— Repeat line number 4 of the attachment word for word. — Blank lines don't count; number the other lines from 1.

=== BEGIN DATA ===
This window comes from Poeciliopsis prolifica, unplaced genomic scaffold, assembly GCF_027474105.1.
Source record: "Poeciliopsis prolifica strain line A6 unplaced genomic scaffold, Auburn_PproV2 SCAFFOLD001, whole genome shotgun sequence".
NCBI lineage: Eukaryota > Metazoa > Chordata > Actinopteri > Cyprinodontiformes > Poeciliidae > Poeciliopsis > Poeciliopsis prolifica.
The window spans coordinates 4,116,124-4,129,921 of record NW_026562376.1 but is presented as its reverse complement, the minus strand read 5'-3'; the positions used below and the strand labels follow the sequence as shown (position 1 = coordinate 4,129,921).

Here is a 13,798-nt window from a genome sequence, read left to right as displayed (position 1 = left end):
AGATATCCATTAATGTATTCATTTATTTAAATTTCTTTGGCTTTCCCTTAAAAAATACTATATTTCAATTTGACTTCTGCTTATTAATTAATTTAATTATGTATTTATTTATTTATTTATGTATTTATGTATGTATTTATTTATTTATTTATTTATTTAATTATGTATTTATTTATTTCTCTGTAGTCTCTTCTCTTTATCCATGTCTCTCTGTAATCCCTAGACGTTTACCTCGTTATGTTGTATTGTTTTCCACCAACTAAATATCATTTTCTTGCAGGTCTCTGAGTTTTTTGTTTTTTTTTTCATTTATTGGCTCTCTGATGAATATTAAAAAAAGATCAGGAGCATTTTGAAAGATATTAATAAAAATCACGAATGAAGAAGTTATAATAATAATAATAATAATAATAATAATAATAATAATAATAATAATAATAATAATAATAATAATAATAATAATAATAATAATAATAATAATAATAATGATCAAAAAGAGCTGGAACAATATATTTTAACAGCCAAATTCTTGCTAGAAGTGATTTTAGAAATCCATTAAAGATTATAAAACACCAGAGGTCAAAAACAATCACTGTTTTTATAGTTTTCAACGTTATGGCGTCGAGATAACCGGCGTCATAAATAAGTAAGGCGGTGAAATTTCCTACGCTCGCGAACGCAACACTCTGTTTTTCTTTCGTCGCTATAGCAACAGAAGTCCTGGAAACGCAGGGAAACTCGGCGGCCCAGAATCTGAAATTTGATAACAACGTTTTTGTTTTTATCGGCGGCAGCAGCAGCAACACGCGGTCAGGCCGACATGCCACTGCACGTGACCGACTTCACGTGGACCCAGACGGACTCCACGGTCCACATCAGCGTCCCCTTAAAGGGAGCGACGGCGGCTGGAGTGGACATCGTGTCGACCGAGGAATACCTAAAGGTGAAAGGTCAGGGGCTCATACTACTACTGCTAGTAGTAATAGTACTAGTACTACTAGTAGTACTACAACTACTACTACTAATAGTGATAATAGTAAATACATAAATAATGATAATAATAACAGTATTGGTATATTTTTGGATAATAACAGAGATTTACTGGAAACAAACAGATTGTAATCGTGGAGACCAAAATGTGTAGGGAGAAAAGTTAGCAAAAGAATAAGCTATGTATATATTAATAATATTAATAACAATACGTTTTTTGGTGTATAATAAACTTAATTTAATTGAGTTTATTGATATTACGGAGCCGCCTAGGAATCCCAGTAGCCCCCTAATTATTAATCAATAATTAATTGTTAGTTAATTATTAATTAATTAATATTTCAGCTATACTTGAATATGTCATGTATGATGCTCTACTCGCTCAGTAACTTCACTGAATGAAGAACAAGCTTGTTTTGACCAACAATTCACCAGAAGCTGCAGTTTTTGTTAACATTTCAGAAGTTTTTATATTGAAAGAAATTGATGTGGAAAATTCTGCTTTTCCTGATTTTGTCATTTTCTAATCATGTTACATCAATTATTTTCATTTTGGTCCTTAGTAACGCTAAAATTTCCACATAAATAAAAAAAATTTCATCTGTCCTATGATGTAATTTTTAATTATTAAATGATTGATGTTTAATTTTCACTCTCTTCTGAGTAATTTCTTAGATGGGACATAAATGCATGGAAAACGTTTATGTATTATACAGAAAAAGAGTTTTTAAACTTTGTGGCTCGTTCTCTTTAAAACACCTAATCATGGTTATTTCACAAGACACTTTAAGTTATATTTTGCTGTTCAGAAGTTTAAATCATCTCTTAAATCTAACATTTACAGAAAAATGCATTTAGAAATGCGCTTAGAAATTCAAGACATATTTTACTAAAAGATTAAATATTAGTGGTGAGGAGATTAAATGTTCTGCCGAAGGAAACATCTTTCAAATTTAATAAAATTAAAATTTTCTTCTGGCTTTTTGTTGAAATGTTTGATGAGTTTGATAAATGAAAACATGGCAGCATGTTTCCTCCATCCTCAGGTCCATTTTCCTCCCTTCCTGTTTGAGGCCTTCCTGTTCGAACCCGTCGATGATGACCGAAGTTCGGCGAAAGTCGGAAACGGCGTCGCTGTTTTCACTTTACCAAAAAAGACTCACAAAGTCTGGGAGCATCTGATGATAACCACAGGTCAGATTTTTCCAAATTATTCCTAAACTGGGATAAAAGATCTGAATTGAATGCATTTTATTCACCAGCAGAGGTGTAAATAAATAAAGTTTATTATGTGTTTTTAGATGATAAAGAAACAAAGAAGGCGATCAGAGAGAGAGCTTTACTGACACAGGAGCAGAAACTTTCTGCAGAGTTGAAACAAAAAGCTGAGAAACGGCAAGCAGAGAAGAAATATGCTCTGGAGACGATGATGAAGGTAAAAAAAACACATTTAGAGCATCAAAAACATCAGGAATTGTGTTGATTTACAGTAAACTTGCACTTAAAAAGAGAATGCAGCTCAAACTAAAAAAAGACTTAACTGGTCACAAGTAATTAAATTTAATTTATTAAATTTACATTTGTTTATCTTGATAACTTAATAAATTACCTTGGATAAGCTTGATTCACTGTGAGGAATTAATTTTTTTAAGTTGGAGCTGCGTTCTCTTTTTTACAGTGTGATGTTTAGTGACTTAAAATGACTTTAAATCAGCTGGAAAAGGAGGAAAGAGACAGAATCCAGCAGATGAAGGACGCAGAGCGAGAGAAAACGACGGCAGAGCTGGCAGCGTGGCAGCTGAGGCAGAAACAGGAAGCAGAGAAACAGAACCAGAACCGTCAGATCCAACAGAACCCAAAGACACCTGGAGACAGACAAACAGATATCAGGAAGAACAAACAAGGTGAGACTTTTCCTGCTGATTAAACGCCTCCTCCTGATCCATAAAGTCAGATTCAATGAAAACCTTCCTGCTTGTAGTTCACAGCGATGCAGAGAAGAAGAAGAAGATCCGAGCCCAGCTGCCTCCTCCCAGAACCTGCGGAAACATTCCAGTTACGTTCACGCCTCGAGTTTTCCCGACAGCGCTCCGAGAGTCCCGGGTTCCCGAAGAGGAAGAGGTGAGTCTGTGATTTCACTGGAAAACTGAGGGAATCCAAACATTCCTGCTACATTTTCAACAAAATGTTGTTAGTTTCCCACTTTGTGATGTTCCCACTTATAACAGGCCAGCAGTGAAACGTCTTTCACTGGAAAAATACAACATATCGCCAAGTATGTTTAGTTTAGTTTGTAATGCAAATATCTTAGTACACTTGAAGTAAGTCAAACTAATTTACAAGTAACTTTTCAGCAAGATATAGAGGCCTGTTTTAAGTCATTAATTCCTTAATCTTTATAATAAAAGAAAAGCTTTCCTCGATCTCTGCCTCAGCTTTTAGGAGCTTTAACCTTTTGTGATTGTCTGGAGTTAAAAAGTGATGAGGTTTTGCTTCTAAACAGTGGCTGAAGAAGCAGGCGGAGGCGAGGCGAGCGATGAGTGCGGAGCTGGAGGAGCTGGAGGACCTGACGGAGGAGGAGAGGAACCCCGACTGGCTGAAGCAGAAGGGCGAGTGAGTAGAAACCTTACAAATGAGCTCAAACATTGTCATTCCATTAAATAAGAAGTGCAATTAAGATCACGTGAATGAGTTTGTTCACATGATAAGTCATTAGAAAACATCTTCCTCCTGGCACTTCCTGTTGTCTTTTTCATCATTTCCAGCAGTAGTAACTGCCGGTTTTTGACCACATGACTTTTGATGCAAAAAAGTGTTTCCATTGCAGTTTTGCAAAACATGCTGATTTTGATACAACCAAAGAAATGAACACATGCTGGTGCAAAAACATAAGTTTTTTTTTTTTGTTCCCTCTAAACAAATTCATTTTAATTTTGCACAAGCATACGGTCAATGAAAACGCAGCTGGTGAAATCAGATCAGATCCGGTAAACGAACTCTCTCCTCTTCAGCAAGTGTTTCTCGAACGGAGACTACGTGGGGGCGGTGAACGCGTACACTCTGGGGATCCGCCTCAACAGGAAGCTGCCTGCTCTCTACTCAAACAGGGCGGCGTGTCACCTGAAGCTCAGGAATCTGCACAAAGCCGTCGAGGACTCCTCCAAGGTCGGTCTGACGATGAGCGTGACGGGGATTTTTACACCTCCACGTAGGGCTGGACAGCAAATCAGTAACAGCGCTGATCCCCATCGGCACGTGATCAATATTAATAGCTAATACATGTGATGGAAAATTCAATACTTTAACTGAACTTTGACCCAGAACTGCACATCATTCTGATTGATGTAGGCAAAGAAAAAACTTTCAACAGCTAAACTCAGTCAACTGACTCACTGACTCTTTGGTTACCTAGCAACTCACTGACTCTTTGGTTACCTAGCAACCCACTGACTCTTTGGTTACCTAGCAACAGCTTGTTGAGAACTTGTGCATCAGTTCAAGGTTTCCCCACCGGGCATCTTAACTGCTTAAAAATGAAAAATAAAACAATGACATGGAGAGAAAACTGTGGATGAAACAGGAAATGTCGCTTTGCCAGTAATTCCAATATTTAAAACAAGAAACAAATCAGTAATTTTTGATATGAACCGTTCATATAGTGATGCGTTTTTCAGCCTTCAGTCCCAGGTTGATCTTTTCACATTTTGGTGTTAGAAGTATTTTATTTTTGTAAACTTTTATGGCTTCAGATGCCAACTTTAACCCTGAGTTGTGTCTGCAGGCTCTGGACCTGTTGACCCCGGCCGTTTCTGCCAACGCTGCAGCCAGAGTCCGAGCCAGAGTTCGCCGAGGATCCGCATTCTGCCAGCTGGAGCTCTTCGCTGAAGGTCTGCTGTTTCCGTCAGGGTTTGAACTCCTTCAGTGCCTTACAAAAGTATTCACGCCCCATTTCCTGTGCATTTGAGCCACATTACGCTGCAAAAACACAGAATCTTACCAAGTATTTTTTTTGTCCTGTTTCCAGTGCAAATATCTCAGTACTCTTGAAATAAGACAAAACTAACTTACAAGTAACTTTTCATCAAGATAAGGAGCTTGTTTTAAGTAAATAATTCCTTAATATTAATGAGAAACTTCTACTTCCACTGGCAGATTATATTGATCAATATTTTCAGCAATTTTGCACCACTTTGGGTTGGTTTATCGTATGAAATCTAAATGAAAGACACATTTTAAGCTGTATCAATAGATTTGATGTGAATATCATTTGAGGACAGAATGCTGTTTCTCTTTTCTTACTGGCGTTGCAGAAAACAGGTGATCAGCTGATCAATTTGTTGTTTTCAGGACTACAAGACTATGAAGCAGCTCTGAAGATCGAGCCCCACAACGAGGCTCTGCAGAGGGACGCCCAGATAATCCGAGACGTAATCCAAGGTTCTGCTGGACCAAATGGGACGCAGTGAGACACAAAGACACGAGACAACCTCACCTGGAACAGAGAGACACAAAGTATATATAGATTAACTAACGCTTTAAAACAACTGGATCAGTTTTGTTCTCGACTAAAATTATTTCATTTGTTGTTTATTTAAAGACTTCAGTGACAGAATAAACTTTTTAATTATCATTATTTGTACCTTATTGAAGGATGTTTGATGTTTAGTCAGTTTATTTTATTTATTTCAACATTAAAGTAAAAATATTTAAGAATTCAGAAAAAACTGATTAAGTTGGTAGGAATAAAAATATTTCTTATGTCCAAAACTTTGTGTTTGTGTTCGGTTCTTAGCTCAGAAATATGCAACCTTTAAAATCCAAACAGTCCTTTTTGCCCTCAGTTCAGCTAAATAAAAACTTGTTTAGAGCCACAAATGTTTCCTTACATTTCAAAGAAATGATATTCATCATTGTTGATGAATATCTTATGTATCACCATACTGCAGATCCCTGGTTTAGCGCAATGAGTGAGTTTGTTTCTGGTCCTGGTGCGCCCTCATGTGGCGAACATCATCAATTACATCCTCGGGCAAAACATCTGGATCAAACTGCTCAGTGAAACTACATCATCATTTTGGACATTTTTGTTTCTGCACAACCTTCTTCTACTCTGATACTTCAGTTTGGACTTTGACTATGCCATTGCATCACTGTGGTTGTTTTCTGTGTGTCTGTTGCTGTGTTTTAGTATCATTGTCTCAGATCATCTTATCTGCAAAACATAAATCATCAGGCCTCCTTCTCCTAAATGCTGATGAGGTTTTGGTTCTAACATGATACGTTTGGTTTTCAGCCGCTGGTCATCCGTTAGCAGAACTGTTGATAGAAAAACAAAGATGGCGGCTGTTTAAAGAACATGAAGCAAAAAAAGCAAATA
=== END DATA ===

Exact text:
The window spans coordinates 4,116,124-4,129,921 of record NW_026562376.1 but is presented as its reverse complement, the minus strand read 5'-3'; the positions used below and the strand labels follow the sequence as shown (position 1 = coordinate 4,129,921).